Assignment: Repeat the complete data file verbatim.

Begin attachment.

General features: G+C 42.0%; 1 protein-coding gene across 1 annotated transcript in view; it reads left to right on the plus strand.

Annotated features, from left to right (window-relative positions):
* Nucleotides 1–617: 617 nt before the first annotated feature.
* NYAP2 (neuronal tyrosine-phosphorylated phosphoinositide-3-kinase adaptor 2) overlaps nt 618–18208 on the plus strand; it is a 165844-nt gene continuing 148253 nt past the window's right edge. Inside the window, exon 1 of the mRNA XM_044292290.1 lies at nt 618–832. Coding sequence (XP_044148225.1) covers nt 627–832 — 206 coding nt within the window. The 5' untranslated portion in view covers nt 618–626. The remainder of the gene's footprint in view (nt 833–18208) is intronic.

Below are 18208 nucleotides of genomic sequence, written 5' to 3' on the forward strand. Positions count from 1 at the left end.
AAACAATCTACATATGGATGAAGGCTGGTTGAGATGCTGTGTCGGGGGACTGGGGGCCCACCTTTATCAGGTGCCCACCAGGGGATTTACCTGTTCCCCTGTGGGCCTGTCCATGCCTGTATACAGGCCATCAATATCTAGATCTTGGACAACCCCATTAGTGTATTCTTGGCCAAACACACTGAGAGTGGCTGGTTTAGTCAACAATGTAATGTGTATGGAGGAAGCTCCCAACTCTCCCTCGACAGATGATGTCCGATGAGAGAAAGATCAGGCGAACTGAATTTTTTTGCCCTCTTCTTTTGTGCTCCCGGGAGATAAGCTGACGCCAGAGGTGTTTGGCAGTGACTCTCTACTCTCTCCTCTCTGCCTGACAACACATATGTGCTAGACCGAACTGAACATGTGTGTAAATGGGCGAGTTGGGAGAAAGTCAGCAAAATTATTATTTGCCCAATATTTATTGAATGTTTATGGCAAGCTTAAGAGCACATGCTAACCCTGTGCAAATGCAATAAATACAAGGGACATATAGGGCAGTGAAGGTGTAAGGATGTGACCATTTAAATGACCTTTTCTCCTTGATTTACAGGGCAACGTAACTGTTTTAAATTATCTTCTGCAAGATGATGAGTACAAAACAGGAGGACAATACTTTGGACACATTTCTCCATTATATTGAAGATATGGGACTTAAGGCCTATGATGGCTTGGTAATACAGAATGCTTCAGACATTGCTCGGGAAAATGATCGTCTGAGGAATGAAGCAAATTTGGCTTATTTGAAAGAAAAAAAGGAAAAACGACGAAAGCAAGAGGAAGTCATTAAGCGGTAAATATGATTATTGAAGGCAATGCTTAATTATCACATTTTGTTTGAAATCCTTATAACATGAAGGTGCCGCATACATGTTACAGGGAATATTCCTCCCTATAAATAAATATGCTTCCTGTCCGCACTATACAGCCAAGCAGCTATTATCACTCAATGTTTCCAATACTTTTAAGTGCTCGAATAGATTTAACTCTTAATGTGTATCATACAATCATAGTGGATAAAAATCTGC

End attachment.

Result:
General features: G+C 42.0%; 1 protein-coding gene across 1 annotated transcript in view; it reads left to right on the plus strand.

Annotated features, from left to right (window-relative positions):
* Nucleotides 1–617: 617 nt before the first annotated feature.
* NYAP2 (neuronal tyrosine-phosphorylated phosphoinositide-3-kinase adaptor 2) overlaps nt 618–18208 on the plus strand; it is a 165844-nt gene continuing 148253 nt past the window's right edge. Inside the window, exon 1 of the mRNA XM_044292290.1 lies at nt 618–832. Coding sequence (XP_044148225.1) covers nt 627–832 — 206 coding nt within the window. The 5' untranslated portion in view covers nt 618–626. The remainder of the gene's footprint in view (nt 833–18208) is intronic.

Below are 18208 nucleotides of genomic sequence, written 5' to 3' on the forward strand. Positions count from 1 at the left end.
AAACAATCTACATATGGATGAAGGCTGGTTGAGATGCTGTGTCGGGGGACTGGGGGCCCACCTTTATCAGGTGCCCACCAGGGGATTTACCTGTTCCCCTGTGGGCCTGTCCATGCCTGTATACAGGCCATCAATATCTAGATCTTGGACAACCCCATTAGTGTATTCTTGGCCAAACACACTGAGAGTGGCTGGTTTAGTCAACAATGTAATGTGTATGGAGGAAGCTCCCAACTCTCCCTCGACAGATGATGTCCGATGAGAGAAAGATCAGGCGAACTGAATTTTTTTGCCCTCTTCTTTTGTGCTCCCGGGAGATAAGCTGACGCCAGAGGTGTTTGGCAGTGACTCTCTACTCTCTCCTCTCTGCCTGACAACACATATGTGCTAGACCGAACTGAACATGTGTGTAAATGGGCGAGTTGGGAGAAAGTCAGCAAAATTATTATTTGCCCAATATTTATTGAATGTTTATGGCAAGCTTAAGAGCACATGCTAACCCTGTGCAAATGCAATAAATACAAGGGACATATAGGGCAGTGAAGGTGTAAGGATGTGACCATTTAAATGACCTTTTCTCCTTGATTTACAGGGCAACGTAACTGTTTTAAATTATCTTCTGCAAGATGATGAGTACAAAACAGGAGGACAATACTTTGGACACATTTCTCCATTATATTGAAGATATGGGACTTAAGGCCTATGATGGCTTGGTAATACAGAATGCTTCAGACATTGCTCGGGAAAATGATCGTCTGAGGAATGAAGCAAATTTGGCTTATTTGAAAGAAAAAAAGGAAAAACGACGAAAGCAAGAGGAAGTCATTAAGCGGTAAATATGATTATTGAAGGCAATGCTTAATTATCACATTTTGTTTGAAATCCTTATAACATGAAGGTGCCGCATACATGTTACAGGGAATATTCCTCCCTATAAATAAATATGCTTCCTGTCCGCACTATACAGCCAAGCAGCTATTATCACTCAATGTTTCCAATACTTTTAAGTGCTCGAATAGATTTAACTCTTAATGTGTATCATACAATCATAGTGGATAAAAATCTGC